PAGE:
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Tribal Court History


Since time immemorial, Native American and Alaska Native tribes have been keeping the peace and administering justice in their homelands through the use of their own ancient laws, traditions and customs. Historically, the United States federal government has recognized the inherent sovereignty of Indian nations to �make their own laws and to be ruled by them.� (Williams v. Lee, 358 U.S. 217, 1958.) Traditionally, most tribes resolved disputes and addressed criminal activity by consensus, not by an adversarial system, as do Anglo-Americans. While each of the more than 560 federally recognized tribes in the U.S. possesses traditional methods of dispute resolution, formal court institutions are a relatively recent development in Indian Country.

The development of tribal courts as they are now known can be traced to a case arising in the 1880�s on land that is now the Rosebud Sioux reservation in South Dakota, when a Lakota tribal member, Crow Dog, killed a fellow tribal member, Spotted Tail. At the time, there was no formal court system utilized by the Lakota people. Utilizing traditional methods of dispute resolution, the tribe required Crow Dog to provide restitution to Spotted Tail�s family in the form of goods and provisions. Although the victim�s family was satisfied with the resolution, in the eyes of the federal government, the tribal approach did not inflict what it thought was appropriate punishment. As a consequence, the Department of the Interior, the federal agency responsible for directing Indian affairs, set up �Court of Indian Offenses� to handle less serious criminal offenses and to resolve disputes between tribal members through the application of federal law and regulations-not tribal law or custom.

It was not until 1934, with the passage of the Indian Reorganization Act, that tribes were encouraged by the federal government to enact their own laws and to establish their own justice systems. Many tribes, however, did not adopt their own codes at that time, but rather operated under provisions of the Code of Federal Regulations (CFR). Due to lack of financial resources, many smaller tribes could not afford to operate their own tribal courts and retained the CFR courts operated by the Bureau of Indian Affairs. There are approximately 23 CFR courts still in existence.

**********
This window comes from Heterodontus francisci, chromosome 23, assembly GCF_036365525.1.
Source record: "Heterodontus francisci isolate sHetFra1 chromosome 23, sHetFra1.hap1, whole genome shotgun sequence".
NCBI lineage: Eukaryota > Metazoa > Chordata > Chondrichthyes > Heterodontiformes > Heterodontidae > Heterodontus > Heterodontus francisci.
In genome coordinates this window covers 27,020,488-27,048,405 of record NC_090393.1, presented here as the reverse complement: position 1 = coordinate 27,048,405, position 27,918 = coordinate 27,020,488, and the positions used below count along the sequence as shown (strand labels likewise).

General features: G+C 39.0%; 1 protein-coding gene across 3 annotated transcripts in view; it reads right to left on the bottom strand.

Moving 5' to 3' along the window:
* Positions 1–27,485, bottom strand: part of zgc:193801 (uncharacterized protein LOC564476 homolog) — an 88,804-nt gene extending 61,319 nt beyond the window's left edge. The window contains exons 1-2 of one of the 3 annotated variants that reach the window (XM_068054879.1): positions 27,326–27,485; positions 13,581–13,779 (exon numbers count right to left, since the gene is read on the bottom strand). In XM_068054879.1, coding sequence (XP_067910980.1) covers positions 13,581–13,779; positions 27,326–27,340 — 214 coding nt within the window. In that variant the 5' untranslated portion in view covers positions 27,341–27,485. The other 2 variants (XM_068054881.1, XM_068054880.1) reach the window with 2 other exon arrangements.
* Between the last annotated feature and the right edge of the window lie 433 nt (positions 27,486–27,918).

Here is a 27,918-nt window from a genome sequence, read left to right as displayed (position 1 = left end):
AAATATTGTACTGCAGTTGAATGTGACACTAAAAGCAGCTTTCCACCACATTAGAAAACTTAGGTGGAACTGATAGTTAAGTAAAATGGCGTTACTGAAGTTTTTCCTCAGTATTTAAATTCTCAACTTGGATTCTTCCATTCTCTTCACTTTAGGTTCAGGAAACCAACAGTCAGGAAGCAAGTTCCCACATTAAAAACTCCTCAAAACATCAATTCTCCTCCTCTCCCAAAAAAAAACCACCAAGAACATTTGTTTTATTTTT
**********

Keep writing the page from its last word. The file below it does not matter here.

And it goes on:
Approximately 275 Indian nations and Alaska Native villages have established formal tribal court systems. There is widespread variety in the types of forums and the law applied in each is distinctly unique to each tribe. Some tribal courts resemble Western-style judiciaries where written laws and rules of court procedure are applied. An increasing number of tribes are returning to their traditional means of resolving disputes through the use of peacemaking, elders� councils and sentencing circles.

Each tribe, in developing its justice system, confronts three considerations: (1) Is our justice system effective in reaching prompt, long-term resolutions to disputes? (2) Does our system ensure the safety and well being of our community by preventing crime? (3) Does our justice system inspire confidence in its abilities to the tribal community and the outside American society? In an effort to address all of these goals, many tribes establishing new tribal courts, or enhancing established ones, are developing hybrid or blended systems that will incorporate traditional dispute resolution elements that have proven effective within their culture and community while also insuring that due process is provided.



The Indian Country Law Enforcement Initiative


On February 14, 1998, the U.S. Department of Justice�s Bureau of Justice Statistics issued an alarming report entitled American Indians and Crime concerning the rising level of crime in Indian Country. BJS reported that while violent crime was on the decrease generally in the United States, violent crime on Indian reservations was more than twice the rate found in the rest of the nation. In response to this finding, the Department of Justice, under the leadership of Attorney General Janet Reno, and the Department of the Interior�s Bureau of Indian Affairs, headed by Assistant Secretary Kevin Gover, brought the criminal justice needs of tribes to the attention of the U.S. Congress in the form of the Indian Country Law Enforcement Initiative. The Initiative�s goal was to provide additional financial resources to tribes and federal agencies in an effort to turn the tide of violent crime in Indian Country.

     

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